The NHS has announced it will work with the likes of Google and Twitter to help the public get easy access to accurate NHS information about coronavirus, in order to avoid myths and misinformation.

This will include Google pointing people to verified NHS guidance first when someone types in ‘coronavirus treatments’ or ‘coronavirus symptoms’.

Twitter will also help suspend false accounts posing as hospitals and putting out inaccurate information about the number of coronavirus cases; and publicly condemn homeopaths promoting false treatments.

The NHS is also working with Twitter, Instagram and Facebook to verify or ‘blue tick’ over 800 accounts belonging to NHS organisations including hospital trusts and local commissioning groups.

Tara Donnelly, chief digital officer at NHSX, said: “One of NHSX’s key missions is to ensure that the public are provided with accurate health information so they can be confident they are following official NHS advice.

“By making NHS website content free to use for third party organisations, we are ensuring that more people get NHS advice when they search online rather than from one of the many other sources; some with guidance that isn’t right for the UK, and some that just aren’t right.”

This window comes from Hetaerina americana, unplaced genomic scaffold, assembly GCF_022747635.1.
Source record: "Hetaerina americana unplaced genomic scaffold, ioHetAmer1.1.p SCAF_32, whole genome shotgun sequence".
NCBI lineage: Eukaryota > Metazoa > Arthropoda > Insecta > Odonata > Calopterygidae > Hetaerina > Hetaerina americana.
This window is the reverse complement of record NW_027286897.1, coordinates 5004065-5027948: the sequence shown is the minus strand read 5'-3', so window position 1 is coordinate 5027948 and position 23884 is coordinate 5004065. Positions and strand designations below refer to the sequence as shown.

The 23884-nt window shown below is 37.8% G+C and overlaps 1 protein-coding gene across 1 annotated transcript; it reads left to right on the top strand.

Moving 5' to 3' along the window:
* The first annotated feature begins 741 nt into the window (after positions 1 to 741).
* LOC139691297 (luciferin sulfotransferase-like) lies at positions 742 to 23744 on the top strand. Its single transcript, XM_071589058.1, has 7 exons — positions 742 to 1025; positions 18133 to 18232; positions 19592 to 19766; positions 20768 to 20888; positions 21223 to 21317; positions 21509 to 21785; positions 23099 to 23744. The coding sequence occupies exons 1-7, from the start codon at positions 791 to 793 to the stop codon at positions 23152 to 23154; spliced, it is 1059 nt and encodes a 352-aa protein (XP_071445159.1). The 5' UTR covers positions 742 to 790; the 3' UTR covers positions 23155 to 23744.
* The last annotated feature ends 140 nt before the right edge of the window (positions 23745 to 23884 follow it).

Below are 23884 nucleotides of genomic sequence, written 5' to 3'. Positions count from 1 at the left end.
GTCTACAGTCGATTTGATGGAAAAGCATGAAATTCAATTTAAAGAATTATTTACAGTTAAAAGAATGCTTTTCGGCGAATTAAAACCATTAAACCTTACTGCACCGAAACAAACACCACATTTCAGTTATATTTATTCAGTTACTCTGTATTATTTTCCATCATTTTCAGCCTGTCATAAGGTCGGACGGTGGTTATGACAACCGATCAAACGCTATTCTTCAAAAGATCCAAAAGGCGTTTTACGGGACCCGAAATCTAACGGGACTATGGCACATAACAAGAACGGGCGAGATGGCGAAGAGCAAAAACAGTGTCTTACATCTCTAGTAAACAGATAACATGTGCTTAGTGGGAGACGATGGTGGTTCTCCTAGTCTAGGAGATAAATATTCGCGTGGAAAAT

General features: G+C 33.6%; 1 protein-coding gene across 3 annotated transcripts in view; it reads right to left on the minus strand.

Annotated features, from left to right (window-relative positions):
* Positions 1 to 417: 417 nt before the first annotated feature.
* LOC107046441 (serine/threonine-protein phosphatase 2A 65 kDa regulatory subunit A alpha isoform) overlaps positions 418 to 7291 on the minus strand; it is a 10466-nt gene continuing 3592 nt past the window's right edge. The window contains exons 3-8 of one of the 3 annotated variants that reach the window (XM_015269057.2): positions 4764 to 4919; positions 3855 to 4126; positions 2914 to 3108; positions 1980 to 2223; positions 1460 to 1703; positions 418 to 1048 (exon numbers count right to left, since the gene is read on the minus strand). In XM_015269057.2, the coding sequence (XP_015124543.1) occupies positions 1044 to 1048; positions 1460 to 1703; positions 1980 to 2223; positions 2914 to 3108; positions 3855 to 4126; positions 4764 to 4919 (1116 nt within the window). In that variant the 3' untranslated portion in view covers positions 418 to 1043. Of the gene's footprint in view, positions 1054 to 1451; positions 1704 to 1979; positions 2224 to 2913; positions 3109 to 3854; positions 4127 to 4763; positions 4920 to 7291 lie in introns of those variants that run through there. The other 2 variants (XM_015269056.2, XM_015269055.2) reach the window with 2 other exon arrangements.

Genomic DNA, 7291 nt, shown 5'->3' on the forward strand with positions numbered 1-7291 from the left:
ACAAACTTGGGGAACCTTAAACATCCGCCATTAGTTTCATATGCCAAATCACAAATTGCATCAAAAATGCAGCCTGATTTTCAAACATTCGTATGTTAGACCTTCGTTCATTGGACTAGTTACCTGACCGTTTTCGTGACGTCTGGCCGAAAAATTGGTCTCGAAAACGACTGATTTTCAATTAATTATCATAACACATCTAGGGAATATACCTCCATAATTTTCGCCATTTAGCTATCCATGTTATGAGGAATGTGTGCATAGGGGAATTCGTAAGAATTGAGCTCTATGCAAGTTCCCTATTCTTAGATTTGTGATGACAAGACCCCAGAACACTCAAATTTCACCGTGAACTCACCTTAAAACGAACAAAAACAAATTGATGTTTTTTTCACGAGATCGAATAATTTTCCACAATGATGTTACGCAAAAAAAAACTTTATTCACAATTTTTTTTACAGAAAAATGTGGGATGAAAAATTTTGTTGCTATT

In the coming days and weeks, both Twitter and Facebook will also start directing users to the NHS website if they search for coronavirus.

Whilst the NHS website contains the most accurate information for the public about coronavirus, for people worried they might have the virus, the health service has started directing them to NHS 111 online to support the national phone line after a surge in calls.

The NHS 111 online service has dealt with more than a million enquiries relating to coronavirus since it was updated for last month.

Professor Jonathan Benger, chief medical officer at NHS Digital, added: “Getting the right health information to the public is essential, particularly during outbreaks of disease. Syndication from the NHS website means that people can be confident that the information they see meets the highest clinical standards.

“The more we can share accurate information, the less likelihood there is of inaccuracy and rumour, which could put people at risk.”